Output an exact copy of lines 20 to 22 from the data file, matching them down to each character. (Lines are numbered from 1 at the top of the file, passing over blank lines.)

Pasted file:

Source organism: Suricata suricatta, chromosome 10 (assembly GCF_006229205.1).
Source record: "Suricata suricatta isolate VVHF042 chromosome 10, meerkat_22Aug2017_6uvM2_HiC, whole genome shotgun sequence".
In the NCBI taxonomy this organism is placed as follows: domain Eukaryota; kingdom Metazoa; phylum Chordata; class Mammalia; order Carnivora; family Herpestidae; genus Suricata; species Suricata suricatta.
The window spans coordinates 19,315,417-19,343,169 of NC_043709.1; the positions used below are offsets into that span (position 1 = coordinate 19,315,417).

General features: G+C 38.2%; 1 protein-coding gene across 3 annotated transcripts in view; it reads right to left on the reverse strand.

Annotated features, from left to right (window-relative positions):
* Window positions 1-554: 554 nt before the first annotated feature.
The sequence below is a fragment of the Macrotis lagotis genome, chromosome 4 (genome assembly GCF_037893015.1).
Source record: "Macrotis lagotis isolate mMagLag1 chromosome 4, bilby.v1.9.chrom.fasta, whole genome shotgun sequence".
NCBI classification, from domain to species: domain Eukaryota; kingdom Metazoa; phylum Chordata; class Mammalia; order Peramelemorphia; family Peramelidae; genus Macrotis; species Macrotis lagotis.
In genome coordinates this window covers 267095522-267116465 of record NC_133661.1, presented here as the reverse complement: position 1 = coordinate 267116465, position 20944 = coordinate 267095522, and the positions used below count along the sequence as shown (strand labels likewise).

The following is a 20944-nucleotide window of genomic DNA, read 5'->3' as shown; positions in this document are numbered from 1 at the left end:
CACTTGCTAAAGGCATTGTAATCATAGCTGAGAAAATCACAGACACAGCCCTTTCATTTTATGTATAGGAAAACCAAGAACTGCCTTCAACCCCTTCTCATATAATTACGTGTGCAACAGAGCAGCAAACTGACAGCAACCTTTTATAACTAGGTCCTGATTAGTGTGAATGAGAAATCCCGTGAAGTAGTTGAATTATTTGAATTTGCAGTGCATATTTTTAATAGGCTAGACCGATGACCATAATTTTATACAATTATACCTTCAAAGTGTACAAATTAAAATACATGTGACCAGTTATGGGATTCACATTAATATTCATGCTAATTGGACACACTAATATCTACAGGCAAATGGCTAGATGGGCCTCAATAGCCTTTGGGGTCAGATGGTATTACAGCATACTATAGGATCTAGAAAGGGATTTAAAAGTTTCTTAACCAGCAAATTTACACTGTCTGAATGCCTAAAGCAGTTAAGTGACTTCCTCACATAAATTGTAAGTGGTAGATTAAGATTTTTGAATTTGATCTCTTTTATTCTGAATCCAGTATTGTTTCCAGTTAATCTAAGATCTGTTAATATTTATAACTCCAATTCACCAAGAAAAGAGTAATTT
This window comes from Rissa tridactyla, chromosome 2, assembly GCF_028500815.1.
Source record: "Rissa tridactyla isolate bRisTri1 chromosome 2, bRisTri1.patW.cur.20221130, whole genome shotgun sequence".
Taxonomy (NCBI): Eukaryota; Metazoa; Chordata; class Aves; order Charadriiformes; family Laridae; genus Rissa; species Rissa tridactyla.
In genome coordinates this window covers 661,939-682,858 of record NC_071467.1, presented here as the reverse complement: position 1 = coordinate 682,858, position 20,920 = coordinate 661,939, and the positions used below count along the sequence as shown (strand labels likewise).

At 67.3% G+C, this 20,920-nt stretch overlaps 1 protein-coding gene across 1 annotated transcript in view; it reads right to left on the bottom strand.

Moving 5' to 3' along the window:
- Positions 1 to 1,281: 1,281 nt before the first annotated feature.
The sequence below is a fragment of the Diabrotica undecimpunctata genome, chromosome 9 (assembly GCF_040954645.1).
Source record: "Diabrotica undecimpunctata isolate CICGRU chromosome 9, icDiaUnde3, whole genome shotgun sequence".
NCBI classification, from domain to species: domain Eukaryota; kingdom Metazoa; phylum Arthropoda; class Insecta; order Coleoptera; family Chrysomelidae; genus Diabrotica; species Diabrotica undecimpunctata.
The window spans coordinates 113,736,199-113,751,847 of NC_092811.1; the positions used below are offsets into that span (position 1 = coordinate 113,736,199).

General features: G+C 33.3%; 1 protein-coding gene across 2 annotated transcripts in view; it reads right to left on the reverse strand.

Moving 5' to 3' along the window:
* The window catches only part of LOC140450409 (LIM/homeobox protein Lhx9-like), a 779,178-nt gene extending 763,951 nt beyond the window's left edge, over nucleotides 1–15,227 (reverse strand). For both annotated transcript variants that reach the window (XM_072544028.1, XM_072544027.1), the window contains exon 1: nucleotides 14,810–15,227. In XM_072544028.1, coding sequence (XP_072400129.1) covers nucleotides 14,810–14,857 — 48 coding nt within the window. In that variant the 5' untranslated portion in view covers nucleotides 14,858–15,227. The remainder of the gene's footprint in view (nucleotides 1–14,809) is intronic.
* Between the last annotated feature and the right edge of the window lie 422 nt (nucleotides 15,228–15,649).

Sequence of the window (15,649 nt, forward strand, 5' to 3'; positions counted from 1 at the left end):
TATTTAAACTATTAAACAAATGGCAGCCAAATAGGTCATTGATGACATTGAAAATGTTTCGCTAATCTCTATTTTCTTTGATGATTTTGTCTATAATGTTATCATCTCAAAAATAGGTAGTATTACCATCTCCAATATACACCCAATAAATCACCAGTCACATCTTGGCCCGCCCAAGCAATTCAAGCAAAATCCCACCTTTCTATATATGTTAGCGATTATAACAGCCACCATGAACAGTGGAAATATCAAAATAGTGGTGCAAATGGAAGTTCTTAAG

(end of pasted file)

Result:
- Positions 1 to 1,281: 1,281 nt before the first annotated feature.
The sequence below is a fragment of the Diabrotica undecimpunctata genome, chromosome 9 (assembly GCF_040954645.1).
Source record: "Diabrotica undecimpunctata isolate CICGRU chromosome 9, icDiaUnde3, whole genome shotgun sequence".